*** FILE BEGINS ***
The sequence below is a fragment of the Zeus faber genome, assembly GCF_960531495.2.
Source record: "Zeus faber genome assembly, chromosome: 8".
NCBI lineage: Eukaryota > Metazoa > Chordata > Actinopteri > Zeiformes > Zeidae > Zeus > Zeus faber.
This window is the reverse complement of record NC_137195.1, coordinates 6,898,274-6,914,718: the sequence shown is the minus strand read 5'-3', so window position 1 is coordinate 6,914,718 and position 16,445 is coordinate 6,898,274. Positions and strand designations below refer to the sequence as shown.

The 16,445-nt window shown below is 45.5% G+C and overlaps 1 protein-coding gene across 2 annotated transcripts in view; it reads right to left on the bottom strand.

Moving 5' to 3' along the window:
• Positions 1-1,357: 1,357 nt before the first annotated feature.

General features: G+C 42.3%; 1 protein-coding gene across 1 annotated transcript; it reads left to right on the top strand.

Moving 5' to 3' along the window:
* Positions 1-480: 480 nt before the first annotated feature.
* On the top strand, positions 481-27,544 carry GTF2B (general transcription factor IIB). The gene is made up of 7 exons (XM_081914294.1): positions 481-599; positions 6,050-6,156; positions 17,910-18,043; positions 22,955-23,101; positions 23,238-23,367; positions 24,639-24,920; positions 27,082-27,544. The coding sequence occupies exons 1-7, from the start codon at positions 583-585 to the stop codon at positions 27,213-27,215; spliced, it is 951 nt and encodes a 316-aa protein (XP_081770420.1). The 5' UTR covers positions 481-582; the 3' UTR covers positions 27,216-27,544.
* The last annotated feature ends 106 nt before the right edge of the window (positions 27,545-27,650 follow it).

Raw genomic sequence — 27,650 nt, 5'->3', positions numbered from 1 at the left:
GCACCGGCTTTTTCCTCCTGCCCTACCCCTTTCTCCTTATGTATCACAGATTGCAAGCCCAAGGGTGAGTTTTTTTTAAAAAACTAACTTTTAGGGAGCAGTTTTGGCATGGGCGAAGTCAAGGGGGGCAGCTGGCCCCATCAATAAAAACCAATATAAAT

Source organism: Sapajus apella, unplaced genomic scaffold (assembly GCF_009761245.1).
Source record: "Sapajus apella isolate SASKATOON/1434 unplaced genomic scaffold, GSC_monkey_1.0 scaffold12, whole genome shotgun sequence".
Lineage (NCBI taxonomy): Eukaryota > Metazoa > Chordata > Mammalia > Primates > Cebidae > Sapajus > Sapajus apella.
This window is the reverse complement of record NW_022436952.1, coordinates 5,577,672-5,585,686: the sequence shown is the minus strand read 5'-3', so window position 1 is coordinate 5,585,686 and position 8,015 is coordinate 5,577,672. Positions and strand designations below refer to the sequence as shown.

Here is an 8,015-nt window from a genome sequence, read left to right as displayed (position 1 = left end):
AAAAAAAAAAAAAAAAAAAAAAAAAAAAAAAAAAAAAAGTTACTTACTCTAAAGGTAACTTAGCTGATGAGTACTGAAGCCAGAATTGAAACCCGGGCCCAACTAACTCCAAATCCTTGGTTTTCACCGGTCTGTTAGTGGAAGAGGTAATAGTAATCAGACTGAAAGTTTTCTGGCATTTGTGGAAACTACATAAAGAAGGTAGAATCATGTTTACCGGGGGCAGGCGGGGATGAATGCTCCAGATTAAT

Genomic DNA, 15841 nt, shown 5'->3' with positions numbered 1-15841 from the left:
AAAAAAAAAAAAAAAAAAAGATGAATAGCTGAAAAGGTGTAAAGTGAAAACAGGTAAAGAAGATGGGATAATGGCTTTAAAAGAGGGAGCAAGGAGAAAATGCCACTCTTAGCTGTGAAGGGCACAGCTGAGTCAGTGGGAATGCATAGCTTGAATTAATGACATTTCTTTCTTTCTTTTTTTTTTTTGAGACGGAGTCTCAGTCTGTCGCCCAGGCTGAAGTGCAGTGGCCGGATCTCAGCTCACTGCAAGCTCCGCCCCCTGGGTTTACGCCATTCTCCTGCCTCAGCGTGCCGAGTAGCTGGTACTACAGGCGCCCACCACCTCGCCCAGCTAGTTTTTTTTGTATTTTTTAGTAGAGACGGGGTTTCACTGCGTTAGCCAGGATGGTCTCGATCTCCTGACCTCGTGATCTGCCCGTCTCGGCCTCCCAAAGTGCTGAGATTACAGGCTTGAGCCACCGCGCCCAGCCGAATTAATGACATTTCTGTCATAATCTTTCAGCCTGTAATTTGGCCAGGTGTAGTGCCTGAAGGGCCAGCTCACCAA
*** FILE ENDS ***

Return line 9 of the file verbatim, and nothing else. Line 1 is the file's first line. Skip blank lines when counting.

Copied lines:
Moving 5' to 3' along the window: